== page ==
It may be a year and half since Occupy London was evicted from their site at St Paul’s cathedral but the movement continues in its efforts to rethink the existing social and political order in the light of the global financial crisis.  In retrospect, one of the more interesting aspects of the St Paul’s protest was the Occupy London’s economics working group’s engagement with the work of F.A. Hayek (Occupy London, 2012).  This engagement has attracted much critical attention, focusing on the appropriateness or otherwise of the claim that the structure of the movement bears certain similarities to Hayek’s conception of social order (Hayek, 1960; 1982).  Not only am I largely sympathetic to the views and demands of Occupy, but I also admire the attempt of its intellectual wing to subvert liberal capitalism from within, by appropriating the ideas of its most relentless defender.  But I’m not at all convinced that Hayek’s conception of spontaneous order and of the distribution of knowledge in society lends itself well for this purpose.

There is a danger, I think, that in appropriating Hayek’s ideas Occupy will bring in the Trojan horse of his depoliticised individualism.  Yes, Hayek has offered a conception of society which emphasises the decentralised co-ordination of knowledge.  And, yes, the idea is deceptively attractive: it implies the rejection of hierarchy and alludes to democratisation.  But, in Hayek, this notion of spontaneous co-ordination is grounded in a thoroughly depoliticised conception of the individual.  Hayek’s ideal of a free society is a collection of ‘entrepreneurs’ – rule-following and self-interested individuals whose only purpose is to put their human capital to profitable use in the market economy.  In other words, the Hayekian individual is not a good model for political action and agency.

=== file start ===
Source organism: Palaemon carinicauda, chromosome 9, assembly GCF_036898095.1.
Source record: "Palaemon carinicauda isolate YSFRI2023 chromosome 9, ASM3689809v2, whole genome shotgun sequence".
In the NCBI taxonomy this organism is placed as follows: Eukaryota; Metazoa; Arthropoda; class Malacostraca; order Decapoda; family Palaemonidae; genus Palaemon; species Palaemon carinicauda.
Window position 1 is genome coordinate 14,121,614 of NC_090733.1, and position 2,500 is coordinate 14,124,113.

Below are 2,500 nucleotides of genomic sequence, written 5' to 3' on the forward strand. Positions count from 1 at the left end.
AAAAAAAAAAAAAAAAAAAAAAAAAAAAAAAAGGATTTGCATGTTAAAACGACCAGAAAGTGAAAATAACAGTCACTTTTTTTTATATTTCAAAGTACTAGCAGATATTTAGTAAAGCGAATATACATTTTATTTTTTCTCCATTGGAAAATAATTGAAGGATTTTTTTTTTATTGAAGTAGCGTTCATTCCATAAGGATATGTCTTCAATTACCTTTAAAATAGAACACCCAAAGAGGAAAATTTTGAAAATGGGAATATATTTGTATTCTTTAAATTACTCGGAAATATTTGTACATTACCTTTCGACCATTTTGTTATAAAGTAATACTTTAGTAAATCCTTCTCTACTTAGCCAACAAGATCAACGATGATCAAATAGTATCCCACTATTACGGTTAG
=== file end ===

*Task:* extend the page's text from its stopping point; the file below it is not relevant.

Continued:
Indeed, the two values most scorned by Hayek are precisely the ones without which Occupy could not exist: altruism and solidarity.  Not only was Hayek a relentless crusader against social equality and economic justice, he was also rather unsympathetic towards meaningful political participation and democratic government.  Hence my suggestion: if Hayek is to be used at all in the formulation of Occupy’s rationale and aims, then great care should be taken to ensure that his politically empty understanding of the liberal subject does not unintentionally slip in.

Occupy would perhaps be better advised to draw from Hannah Arendt’s account of spontaneous social action – an account in which spontaneity is tied to creative action, and not, as in Hayek, to rule-following.  Arendt offers a much thicker understanding of human plurality than Hayek: When she speaks about the continual emergence of new ideas and initiatives, she refers to the realm of public, not private, life.  Though not without its own limitations, an engagement with Arendt would at least avoid the danger of bringing in the Trojan horse of apolitical individualism and of rendering Occupy incapable of political action.

Does the analogy of the Trojan horse – resting as it does on the idea of a bounded space and a relatively clear distinction between inside and outside – reflect a fundamental misunderstanding, on my side, of Occupy and its openness?  Perhaps.  But, then again, how open can Occupy afford to be without becoming (or remaining) politically irrelevant?  I do not mean to suggest, as is often done, that Occupy adopt the organizational structure of more traditional political parties and movements.  In my view, the lack of specific aims or demands, of leadership and hierarchical organisation, of formalized membership and financing is the movement’s strength, not its weakness.  What kind of social organisation do we want?  And how should we reform our political system so as to make it more democratic and just?  The point of Occupy is not so much to have ready-made answers to these questions, but to encourage people to ask them in the first place.

Occupy’s role is not so much to push specific political aims and demands, but to create the new political culture within which such demands will be voiced and heard.  But it seems to me that Occupy needs to put forward a more clearly defined set of ideas to cultivate and strengthen a spirit of protest that will make real change clearly perceptible at the horizon of politics.

Dr Jorg Spieker is Lecturer in Political Theory at Birkbeck.


Occupy London (2012) ‘How Hayek helped us to find capitalism’s flaws’ Financial Times, 25 January.

F.A. Hayek (1960) The Constitution of Liberty (London and New York: Routledge).

F.A. Hayek (1982) Law, Legislation and Liberty (London and New York: Routledge).